Jumping To Conclusions

deep-in-thought

“One dark rainy night a salesman had a flat tire on a lonely road. But to his dismay he had no lug wrench. Seeing a nearby farmhouse, he set out on foot. Surely the farmer would have a lug wrench, he thought. But would he even come to the door? And if he did, he’d probably be furious at being bothered. He’s say, ‘What’s the big idea getting me out of bed in the middle of the night?’ This thought made the salesman angry. Why, that farmer is a selfish old clod to refuse to help me. Finally the man reached the house. Frustrated and drenched, he banged on the door. ‘Who’s there?’ a voice called out from a window overhead.  ‘You know good and well who it is,’ yelled the salesman, his face red with anger. ‘It’s me! And you can keep your old lug wrench! I wouldn’t borrow it is it was the last one in the county’” (SermonIllustrations.com).

It’s funny how we can sometimes jump to false conclusions. We over analyze facial expressions. We misread someone’s body language. Then we go off and think about it for hours. The more we mentally dig into the perceived situation, the more we convince ourselves someone has ill feelings about us. And the vast majority of the time, we are mistaken.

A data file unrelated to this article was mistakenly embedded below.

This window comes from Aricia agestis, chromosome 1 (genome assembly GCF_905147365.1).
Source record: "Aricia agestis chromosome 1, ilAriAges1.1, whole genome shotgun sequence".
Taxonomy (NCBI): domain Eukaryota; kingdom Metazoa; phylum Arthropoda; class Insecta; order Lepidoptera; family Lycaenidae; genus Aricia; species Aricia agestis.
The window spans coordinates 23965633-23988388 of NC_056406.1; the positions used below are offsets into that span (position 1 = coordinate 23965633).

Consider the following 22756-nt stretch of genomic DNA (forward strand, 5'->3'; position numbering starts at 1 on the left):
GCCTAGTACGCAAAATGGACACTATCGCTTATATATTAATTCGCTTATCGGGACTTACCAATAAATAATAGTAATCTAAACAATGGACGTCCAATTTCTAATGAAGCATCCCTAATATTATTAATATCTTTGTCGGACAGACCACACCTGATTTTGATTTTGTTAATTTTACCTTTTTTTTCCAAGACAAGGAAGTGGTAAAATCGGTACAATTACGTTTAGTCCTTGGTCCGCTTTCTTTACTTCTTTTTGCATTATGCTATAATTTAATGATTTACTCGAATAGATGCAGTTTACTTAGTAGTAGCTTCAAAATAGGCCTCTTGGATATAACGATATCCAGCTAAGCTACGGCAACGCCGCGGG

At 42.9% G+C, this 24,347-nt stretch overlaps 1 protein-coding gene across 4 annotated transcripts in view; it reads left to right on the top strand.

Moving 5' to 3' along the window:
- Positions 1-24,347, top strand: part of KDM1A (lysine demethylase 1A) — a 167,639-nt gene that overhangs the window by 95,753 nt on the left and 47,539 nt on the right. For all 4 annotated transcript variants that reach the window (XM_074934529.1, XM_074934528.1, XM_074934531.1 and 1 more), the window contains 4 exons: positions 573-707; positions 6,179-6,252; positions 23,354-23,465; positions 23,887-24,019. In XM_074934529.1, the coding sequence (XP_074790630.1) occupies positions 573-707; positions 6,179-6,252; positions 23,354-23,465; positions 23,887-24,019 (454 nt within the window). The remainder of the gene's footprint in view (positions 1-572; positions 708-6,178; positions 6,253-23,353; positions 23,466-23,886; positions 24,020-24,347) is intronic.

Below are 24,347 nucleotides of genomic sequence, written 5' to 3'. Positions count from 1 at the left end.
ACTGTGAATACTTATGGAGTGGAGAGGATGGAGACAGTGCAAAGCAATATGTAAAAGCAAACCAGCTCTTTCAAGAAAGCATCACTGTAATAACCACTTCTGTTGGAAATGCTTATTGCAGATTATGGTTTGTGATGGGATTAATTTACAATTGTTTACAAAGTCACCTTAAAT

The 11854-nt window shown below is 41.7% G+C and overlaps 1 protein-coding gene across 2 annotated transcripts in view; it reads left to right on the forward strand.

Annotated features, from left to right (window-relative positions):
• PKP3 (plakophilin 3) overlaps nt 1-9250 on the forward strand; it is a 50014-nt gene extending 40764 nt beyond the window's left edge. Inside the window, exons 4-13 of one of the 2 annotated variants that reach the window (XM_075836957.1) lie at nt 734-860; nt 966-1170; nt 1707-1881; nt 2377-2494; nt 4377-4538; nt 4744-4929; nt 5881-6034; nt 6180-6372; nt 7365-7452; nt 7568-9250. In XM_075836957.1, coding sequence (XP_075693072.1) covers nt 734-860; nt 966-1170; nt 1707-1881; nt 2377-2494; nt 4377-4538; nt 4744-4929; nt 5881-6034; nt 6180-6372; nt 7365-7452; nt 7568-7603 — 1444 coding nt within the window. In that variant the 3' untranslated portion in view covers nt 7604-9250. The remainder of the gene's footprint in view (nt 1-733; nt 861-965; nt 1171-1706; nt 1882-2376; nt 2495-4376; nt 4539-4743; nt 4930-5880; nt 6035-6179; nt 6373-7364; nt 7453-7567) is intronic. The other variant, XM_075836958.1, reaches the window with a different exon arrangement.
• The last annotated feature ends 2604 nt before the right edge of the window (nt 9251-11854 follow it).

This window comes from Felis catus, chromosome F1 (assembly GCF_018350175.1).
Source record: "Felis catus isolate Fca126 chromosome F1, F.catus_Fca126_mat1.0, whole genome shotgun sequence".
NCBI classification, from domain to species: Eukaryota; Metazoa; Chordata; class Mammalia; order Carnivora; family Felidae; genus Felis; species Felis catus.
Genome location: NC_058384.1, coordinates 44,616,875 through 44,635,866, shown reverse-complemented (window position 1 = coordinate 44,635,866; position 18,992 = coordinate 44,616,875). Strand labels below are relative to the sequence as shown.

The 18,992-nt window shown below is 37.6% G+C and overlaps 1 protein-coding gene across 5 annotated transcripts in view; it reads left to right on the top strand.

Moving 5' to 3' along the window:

Obviously there are times when people will fail us. There are also times when we will fail others. There are times when people will betray our trust. No matter, we should trust anyway. It’s so much better to be trusting than to constantly be skeptical and cynical. And if there is one group on earth who should trust each other more, it’s Christians.

Showing trust is a small, but solid, way to show people the loving bond Christians have with each other. Jesus told His disciples, “By this all men will know that you are My disciples, if you have love for one another” (John 13:35). The instruction is the same for us. If we want to display that we follow Christ, then let’s love each other. Trusting each other instead of jumping to conclusions is a solid step in the right direction (1 Corinthians 13:4-6).

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